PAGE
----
Other things to be aware of:

  • No re-entry

  • No outside food or drinks

  • No outside chairs

  • Parking is NOT close (so what shoes are you going to wear?)

Other than a larger crowd, Jazzin' at the Shedd is largely unchanged previous years - it's a fabulous way to enjoy a summer, music-filled evening!  Nothing beats the views of the lakefront and the beautiful people!  Jazzin' at the Shedd continues on Wednesdays through September 5, 2012.  Admission is $18 for adults and $16 for children.  (See Detour JazFunk again on Wednesday, July 18th and Wednesday, August 29th.)  View the entire schedule!

View More Photos!

[caption id="" align="aligncenter" width="461"]Stephanie and Tressa Tressa Epps and Stephanie S. Green[/caption]


Theater Review: Crowns

Dwayne T. LawrenceCrowns - A Crown-ing Achievement!

By Dwayne T. Lawrence

Crowns, the high octane, gospel infused play written and directed by the legendary Regina Taylor was a rousing good time at the Goodman Theatre.  The music was off the chain, under the direction of Fred Carl.  Hand clapping, foot stomping, and dancing in your seat to the soulful rhythms of a talented cast was an inevitable and predictable response.  I missed church on Sunday, but on Monday (Opening Night), Crowns delivered a rip-roaring sermon sufficient to make anyone a believer!

[caption id="attachment_1185" align="alignright" width="240"] Mother Shaw and Yolanda[/caption]

The story is relevant to current times, telling of a young girl Yolanda (Marketta P. Wilder) from Chicago’s Englewood neighborhood.  Recently, Yolanda experienced the death of her beloved brother to gun violence on the mean streets. Her mother, in a desperate attempt to save her remaining child, sends Yolanda to live with her grandmother, Mother Shaw (Felicia D. Fields) in Darling, South Carolina.  Generations collide when the hip-hopish teenager meets the genteel, boisterous, church going matriarch of the family.

CrownsAs is typical in most African-American families, Mother Shaw is backed-up by a host of surrogate mavens who lend their wisdom, experience and powerful voices to help Yolanda stay on the right path.  One of the most intriguing aspects of the play from the outset was the transcendence of time across generations and historical references that connect the audience, committing the audience to believe that these believable characters are in fact part of their own crazy family.  We all have a Mother Shaw in our lives, who sacrifices her life to be the anchor, the supportive matriarch who comes when she is called and nurtures everyone back to health.  The inter-weaving of stories made this play profoundly enjoyable because the transitions from past to present engages the audience and gives further definition to all the nuanced relationships.  Crowns was wrought with symbolism and laced with the teachings of values illustrated by the type of hat and attitude with which it is worn.  The rich music and powerful voices of the cast help to define the spirit and purposeful direction.  Simple lessons to be used in everyday life become more pronounced through the meaning of hats and their importance in everyday interactions.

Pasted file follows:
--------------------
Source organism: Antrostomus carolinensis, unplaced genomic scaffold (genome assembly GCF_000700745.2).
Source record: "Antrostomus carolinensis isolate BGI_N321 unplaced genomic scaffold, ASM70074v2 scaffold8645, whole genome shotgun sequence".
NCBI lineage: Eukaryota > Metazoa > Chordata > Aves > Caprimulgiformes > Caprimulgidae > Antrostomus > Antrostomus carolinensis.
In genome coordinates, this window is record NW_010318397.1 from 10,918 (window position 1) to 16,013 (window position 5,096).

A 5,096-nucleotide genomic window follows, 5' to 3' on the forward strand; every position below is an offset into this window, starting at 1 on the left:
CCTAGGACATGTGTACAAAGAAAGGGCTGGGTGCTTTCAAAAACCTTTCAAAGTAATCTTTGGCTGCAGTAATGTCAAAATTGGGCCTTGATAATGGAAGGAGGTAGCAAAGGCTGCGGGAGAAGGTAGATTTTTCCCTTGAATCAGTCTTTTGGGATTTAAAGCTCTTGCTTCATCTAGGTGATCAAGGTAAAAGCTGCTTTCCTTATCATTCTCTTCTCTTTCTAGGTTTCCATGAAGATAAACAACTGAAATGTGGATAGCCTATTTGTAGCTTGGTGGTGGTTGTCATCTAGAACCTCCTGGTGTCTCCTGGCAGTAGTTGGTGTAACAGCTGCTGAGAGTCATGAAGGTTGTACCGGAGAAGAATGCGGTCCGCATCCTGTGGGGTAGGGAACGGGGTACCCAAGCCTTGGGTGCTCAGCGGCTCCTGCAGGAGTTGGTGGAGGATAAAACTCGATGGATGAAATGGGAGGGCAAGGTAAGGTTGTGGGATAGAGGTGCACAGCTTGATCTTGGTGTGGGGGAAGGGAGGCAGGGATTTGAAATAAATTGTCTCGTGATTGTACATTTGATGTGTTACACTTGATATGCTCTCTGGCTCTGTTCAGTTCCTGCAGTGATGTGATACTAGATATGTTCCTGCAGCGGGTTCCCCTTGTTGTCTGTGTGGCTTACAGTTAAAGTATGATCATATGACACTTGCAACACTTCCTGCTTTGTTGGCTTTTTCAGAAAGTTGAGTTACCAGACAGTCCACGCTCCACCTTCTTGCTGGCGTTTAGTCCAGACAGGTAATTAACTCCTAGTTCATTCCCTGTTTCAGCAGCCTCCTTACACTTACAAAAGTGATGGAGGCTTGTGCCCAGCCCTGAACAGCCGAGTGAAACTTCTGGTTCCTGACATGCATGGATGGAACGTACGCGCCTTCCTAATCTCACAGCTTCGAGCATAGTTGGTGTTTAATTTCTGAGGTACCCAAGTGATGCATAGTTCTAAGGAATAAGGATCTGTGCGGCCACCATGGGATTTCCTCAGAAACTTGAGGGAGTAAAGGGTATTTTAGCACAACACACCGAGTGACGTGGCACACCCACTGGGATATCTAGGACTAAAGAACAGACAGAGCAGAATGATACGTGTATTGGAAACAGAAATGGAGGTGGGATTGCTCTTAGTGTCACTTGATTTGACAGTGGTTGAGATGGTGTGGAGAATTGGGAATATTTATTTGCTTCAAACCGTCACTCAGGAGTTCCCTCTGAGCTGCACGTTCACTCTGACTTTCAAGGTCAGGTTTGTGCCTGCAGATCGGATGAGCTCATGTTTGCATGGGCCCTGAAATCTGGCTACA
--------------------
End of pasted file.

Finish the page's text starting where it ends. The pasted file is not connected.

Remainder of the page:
Crowns, is truly worth seeing!  The intertwining of gospel tunes and hip-hop mesh and highlight the differences between generations and act as a constant reminder that despite these differences, music can help us relate in special and unique ways.  “Our crowns are bought and paid for, all we have to do is wear them,” and well they did in this crowning achievement!

Crowns is extended through August 12, 2012.  Ticket prices are $29-88.  View more theater listings!